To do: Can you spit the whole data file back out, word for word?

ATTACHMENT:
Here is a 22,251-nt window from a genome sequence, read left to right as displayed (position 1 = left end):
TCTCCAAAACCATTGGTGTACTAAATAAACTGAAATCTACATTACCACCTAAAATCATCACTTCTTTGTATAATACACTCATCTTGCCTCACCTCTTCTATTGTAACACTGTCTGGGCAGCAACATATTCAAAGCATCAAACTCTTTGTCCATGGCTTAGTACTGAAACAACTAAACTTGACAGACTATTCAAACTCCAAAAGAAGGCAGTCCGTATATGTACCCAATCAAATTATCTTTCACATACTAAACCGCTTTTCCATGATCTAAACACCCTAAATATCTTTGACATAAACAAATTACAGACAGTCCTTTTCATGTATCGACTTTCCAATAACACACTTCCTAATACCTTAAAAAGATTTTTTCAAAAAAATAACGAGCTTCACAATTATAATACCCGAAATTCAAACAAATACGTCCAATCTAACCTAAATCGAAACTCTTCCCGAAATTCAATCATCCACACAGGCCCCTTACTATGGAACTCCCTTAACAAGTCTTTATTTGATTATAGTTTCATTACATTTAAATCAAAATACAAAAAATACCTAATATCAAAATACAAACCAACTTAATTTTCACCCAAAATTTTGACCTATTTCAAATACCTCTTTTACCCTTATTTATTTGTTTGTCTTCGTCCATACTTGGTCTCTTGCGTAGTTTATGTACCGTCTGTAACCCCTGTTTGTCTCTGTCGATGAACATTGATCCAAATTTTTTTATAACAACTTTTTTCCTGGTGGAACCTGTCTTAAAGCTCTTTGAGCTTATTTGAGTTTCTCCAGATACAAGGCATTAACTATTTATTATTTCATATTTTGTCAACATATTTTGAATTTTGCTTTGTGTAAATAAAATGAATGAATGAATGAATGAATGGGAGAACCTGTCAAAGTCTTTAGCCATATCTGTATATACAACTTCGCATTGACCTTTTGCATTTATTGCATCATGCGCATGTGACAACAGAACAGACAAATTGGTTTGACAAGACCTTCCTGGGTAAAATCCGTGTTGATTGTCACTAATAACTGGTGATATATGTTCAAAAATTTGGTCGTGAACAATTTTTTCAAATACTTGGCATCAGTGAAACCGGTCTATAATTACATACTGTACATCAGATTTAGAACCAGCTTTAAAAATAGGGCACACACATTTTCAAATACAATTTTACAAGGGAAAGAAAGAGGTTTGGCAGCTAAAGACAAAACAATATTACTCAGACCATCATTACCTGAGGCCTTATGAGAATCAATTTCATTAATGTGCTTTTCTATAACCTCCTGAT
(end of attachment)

Here is a 22,251-nt window from a genome sequence, read left to right as displayed (position 1 = left end):
TCTCCAAAACCATTGGTGTACTAAATAAACTGAAATCTACATTACCACCTAAAATCATCACTTCTTTGTATAATACACTCATCTTGCCTCACCTCTTCTATTGTAACACTGTCTGGGCAGCAACATATTCAAAGCATCAAACTCTTTGTCCATGGCTTAGTACTGAAACAACTAAACTTGACAGACTATTCAAACTCCAAAAGAAGGCAGTCCGTATATGTACCCAATCAAATTATCTTTCACATACTAAACCGCTTTTCCATGATCTAAACACCCTAAATATCTTTGACATAAACAAATTACAGACAGTCCTTTTCATGTATCGACTTTCCAATAACACACTTCCTAATACCTTAAAAAGATTTTTTCAAAAAAATAACGAGCTTCACAATTATAATACCCGAAATTCAAACAAATACGTCCAATCTAACCTAAATCGAAACTCTTCCCGAAATTCAATCATCCACACAGGCCCCTTACTATGGAACTCCCTTAACAAGTCTTTATTTGATTATAGTTTCATTACATTTAAATCAAAATACAAAAAATACCTAATATCAAAATACAAACCAACTTAATTTTCACCCAAAATTTTGACCTATTTCAAATACCTCTTTTACCCTTATTTATTTGTTTGTCTTCGTCCATACTTGGTCTCTTGCGTAGTTTATGTACCGTCTGTAACCCCTGTTTGTCTCTGTCGATGAACATTGATCCAAATTTTTTTATAACAACTTTTTTCCTGGTGGAACCTGTCTTAAAGCTCTTTGAGCTTATTTGAGTTTCTCCAGATACAAGGCATTAACTATTTATTATTTCATATTTTGTCAACATATTTTGAATTTTGCTTTGTGTAAATAAAATGAATGAATGAATGAATGAATGGGAGAACCTGTCAAAGTCTTTAGCCATATCTGTATATACAACTTCGCATTGACCTTTTGCATTTATTGCATCATGCGCATGTGACAACAGAACAGACAAATTGGTTTGACAAGACCTTCCTGGGTAAAATCCGTGTTGATTGTCACTAATAACTGGTGATATATGTTCAAAAATTTGGTCGTGAACAATTTTTTCAAATACTTGGCATCAGTGAAACCGGTCTATAATTACATACTGTACATCAGATTTAGAACCAGCTTTAAAAATAGGGCACACACATTTTCAAATACAATTTTACAAGGGAAAGAAAGAGGTTTGGCAGCTAAAGACAAAACAATATTACTCAGACCATCATTACCTGAGGCCTTATGAGAATCAATTTCATTAATGTGCTTTTCTATAACCTCCTGAT